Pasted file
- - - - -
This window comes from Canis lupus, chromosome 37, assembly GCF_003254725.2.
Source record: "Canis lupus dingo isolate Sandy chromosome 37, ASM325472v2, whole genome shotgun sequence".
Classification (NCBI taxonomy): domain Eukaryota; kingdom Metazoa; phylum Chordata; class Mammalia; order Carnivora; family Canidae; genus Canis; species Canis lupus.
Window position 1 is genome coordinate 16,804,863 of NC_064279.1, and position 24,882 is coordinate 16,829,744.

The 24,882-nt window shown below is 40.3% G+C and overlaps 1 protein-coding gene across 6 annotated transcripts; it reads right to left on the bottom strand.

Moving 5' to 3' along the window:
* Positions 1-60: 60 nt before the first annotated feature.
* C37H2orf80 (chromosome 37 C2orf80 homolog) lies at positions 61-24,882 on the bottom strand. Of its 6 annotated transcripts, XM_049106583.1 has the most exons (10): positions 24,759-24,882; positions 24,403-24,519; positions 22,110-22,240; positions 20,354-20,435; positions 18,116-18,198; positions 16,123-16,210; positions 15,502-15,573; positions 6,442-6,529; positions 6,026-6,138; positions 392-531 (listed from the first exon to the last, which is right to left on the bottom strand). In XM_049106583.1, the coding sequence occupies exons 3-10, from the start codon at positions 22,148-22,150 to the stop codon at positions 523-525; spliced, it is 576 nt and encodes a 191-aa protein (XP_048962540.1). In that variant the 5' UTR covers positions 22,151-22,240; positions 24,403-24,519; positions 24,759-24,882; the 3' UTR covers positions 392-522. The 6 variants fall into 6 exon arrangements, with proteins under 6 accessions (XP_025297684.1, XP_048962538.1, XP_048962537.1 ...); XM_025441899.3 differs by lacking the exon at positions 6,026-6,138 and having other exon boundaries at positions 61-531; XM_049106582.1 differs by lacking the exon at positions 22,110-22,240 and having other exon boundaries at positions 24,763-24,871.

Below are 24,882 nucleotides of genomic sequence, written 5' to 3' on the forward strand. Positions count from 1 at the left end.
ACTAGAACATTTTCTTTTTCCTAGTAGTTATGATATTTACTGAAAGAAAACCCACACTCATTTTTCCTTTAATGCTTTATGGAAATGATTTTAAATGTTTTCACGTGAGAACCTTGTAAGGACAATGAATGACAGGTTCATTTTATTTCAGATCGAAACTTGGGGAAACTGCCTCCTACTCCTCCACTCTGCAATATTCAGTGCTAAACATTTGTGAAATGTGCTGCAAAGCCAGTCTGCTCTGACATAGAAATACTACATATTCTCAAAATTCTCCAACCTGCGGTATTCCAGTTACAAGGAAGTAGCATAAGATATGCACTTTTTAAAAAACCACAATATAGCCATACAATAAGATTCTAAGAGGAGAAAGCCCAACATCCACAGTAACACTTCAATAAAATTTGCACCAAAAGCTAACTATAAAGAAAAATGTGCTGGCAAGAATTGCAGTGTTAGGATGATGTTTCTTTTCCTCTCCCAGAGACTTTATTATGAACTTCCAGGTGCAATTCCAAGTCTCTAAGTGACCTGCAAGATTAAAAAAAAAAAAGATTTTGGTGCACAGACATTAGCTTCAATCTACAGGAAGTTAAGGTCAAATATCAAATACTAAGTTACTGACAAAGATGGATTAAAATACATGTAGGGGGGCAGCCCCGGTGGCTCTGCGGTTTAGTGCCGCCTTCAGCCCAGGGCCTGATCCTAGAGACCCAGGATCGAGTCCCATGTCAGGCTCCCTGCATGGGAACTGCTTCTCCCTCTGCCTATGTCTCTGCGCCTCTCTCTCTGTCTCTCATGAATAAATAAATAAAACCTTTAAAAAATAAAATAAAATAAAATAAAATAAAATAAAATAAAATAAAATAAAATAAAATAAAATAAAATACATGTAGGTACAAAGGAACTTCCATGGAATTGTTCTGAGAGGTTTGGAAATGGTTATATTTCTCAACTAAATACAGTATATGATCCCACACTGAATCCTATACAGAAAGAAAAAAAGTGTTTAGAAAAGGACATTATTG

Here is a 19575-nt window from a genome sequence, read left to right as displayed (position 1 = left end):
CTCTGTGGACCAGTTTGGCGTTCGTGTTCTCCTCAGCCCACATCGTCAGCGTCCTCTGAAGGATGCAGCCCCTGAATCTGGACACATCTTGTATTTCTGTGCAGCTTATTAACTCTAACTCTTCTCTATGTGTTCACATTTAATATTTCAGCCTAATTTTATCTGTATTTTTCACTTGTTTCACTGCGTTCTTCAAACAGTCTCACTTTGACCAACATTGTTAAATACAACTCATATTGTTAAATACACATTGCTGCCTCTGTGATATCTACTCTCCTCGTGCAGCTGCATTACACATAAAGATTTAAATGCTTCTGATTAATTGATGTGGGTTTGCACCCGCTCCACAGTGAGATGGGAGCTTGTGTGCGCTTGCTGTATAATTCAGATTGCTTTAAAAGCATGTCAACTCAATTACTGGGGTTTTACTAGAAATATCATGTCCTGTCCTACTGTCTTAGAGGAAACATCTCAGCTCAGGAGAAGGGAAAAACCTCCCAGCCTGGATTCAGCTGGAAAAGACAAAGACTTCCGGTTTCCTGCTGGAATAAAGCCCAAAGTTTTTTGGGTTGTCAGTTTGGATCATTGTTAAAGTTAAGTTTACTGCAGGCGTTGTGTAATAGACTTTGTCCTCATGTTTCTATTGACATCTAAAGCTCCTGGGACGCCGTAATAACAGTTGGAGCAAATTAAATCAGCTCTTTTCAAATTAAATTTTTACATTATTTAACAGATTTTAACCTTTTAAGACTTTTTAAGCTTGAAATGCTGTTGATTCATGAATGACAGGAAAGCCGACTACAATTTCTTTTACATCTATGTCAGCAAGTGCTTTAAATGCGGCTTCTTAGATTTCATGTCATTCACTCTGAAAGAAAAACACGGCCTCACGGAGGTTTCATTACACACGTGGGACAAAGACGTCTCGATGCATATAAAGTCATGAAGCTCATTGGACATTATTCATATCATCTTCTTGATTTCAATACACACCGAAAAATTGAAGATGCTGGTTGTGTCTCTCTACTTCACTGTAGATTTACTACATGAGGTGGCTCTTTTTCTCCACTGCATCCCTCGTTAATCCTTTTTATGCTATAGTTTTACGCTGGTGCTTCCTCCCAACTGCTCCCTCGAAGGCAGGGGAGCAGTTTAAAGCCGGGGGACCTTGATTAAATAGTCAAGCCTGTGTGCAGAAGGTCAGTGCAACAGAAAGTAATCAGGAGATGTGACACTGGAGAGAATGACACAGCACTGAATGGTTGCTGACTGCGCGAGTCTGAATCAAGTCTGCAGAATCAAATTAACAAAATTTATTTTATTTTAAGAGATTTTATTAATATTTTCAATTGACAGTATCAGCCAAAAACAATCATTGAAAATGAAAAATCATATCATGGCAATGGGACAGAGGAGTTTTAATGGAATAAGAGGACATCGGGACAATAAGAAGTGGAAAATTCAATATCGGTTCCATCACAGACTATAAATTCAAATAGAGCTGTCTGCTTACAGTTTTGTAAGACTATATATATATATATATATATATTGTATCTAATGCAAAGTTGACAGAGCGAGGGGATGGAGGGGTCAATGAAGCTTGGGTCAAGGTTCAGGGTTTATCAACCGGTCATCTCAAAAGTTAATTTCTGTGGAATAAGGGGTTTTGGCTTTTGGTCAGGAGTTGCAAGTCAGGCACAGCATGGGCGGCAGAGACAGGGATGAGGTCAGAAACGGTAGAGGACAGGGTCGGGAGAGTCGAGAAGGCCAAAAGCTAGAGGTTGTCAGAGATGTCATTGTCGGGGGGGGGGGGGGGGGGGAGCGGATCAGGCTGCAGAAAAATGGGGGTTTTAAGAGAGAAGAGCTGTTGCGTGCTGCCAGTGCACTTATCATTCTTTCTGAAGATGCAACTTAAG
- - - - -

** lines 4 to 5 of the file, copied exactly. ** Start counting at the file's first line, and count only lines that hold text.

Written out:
Window position 1 is genome coordinate 16,804,863 of NC_064279.1, and position 24,882 is coordinate 16,829,744.

The 24,882-nt window shown below is 40.3% G+C and overlaps 1 protein-coding gene across 6 annotated transcripts; it reads right to left on the bottom strand.